1. In Windows Explorer, right-click the file or folder you want to work with.
2. From the pop-up menu, select Properties, and then in the Properties dialog box click the Security tab.
3. In the Name list box, select the user, contact, computer, or group whose permissions you want to view. If the permissions are dimmed, it means the permissions are inherited from a parent object.
You attach a mobile device that runs Windows Mobile Professional 6.1 to a computer. You discover that windows is unable to install the necessary device drivers for the mobile device. You need to ensure that you can synchronize file to the mobile device. What should you do?
A. From Windows Mobility Center, click Sync settings.
B. From Sync Center, click set up new sync partnerships.
C. From Device Manager, click scan for hardware changes.
D. From Devices and Printers, right-click the device and click troubleshoot.
You cannot sync without the drivers installed. It says unable to install, assuming that it could find the device if it was able to reach attempting to install point. Therefore Troubleshoot.
You install an application named app1.exe on a computer. After the installation the computer becomes unresponsive. You restart the computer and attempt to uninstall App1.exe. The uninstallation of App1.exe fails. You need to restore the computer to its previous functional state. You must achieve the goal by using the minimum amount of administration. What should you do?
A. From Recovery, restore a system restore point.
B. From the Previous Versions tab of App1.exe, click Restore button.
C. Start the computer, press F8 and then use the Last Known Good Configuration.
D. Create a system repair disc and then start the computer from the system repair disc.
If you install an application that causes your computer to become unstable, you should first attempt to uninstall the application. If this does not solve the problem, you can restore system files and settings by performing a system restore to restore the computer to its last system restore point. A system restore returns a computer system to a selected restore point. System restores do not alter user files. Note that a system restore is not the same as a System Image restore. Windows 7 creates system restore points on a regular schedule and prior to events such as the installation of applications and drivers. A restore point contains information about registry settings and other system information. Windows 7 generates restore points automatically before implementing significant system changes. You can manually create restore points and restore a computer system to a selected restore point. If you install an application or driver that causes your computer to become unstable, you should first attempt to uninstall the application or roll back the driver. If this does not solve the problem, you can restore system files and settings by performing a system restore to restore the computer to its last system restore point. A system restore returns a computer system to a selected restore point. System restores do not alter user files. Note that a system restore is not the same as a System Image restore.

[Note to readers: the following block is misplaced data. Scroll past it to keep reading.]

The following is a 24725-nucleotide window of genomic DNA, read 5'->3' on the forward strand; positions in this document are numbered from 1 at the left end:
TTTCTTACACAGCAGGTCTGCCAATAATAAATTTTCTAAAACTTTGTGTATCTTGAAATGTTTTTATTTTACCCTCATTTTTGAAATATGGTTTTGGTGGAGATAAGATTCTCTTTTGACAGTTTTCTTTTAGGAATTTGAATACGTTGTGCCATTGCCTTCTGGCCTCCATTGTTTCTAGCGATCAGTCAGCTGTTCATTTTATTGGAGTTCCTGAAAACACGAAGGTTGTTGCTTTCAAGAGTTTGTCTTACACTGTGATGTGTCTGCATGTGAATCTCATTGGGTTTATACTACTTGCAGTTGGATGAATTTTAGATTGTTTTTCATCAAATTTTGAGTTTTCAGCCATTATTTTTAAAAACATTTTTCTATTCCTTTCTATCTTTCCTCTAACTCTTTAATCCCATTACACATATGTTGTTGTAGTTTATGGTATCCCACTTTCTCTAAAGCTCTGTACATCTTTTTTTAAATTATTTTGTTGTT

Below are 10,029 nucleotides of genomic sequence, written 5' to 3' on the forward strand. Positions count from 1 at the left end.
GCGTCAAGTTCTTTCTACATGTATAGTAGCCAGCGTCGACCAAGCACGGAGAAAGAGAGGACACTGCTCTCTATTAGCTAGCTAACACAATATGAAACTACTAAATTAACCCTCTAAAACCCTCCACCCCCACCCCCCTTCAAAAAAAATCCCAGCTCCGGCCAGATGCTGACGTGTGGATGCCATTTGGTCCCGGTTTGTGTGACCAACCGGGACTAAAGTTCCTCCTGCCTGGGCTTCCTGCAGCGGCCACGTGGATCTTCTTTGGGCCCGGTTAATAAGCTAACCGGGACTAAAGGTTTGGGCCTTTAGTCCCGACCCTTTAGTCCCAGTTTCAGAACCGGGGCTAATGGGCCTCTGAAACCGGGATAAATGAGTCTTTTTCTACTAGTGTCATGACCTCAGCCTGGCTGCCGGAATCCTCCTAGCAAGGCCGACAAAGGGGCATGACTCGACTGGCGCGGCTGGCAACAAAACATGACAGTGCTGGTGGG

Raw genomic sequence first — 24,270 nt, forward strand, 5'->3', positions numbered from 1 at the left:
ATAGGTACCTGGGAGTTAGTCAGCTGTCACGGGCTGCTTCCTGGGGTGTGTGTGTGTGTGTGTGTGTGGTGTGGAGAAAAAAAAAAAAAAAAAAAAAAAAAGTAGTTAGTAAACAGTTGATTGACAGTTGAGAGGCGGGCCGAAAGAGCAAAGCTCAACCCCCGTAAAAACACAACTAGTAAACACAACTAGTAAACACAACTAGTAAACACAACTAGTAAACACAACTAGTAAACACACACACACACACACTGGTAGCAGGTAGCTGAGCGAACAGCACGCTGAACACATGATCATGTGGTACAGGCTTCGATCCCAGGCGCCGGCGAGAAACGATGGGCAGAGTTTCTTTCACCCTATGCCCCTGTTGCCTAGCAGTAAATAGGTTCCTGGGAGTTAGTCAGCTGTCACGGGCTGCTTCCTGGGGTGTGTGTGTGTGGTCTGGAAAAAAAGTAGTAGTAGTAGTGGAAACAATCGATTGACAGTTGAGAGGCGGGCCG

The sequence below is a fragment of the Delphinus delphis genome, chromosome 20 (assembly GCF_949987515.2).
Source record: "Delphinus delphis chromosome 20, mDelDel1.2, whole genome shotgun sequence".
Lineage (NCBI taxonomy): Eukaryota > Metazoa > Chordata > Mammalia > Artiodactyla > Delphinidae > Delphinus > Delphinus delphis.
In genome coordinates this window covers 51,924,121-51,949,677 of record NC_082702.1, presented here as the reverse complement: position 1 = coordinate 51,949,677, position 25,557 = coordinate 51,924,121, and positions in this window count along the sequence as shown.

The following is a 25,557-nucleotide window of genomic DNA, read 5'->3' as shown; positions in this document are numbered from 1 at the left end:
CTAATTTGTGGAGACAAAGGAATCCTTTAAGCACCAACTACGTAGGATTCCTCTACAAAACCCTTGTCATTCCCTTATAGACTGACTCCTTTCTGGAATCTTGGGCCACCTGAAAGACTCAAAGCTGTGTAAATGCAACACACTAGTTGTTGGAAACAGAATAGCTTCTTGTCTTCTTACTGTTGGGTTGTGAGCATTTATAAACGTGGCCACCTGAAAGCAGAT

You have a portable computer named Computer1 and a desktop computer named Computer2. Both computers run Windows 7. On computer2, you create a share named Share1 by using Advanced Sharing feature. You need to ensure that when you connect to Share1 from Computer1, the files that you open are automatically cached. What should you do?
A. On Computer1, modify the Offline Files settings.
B. On Computer1, modify the User Profile settings.
C. On Computer2, modify the properties of Share1.
D. On Computer2, modify the file sharing connection settings for the HomeGroup.
You have a computer that runs Windows 7. The computers hard disks are configured as shown in the following table:
You need to ensure that you can recover the operating system and all the files on the computer if both hard disks fail. Which two actions should you perform? (Each correct answer presents a part of the solution. Choose two.)
A. Create a system image.
B. Create a system repair disc.
C. Shrink C and then create a new partition.
D. Connect an external hard disk to the computer.
A System Image is a copy of all the files and folders on the system disk (and other specified hard disks) on a computer. You can use a System Image backup to restore the computer to exactly what its configuration was when the System Image backup was created. External hard drives can be removed and stored in a secure location.NOT System Repair Disc:A system repair disc can be used to boot your computer. It also contains Windows system recovery tools that can help you recover Windows from a serious error or restore your computer from a system image. It does not actually save the data and will only help if a system image exists elsewhere.NOT Shrink: All partitions are inaccessible is a hard disk fails.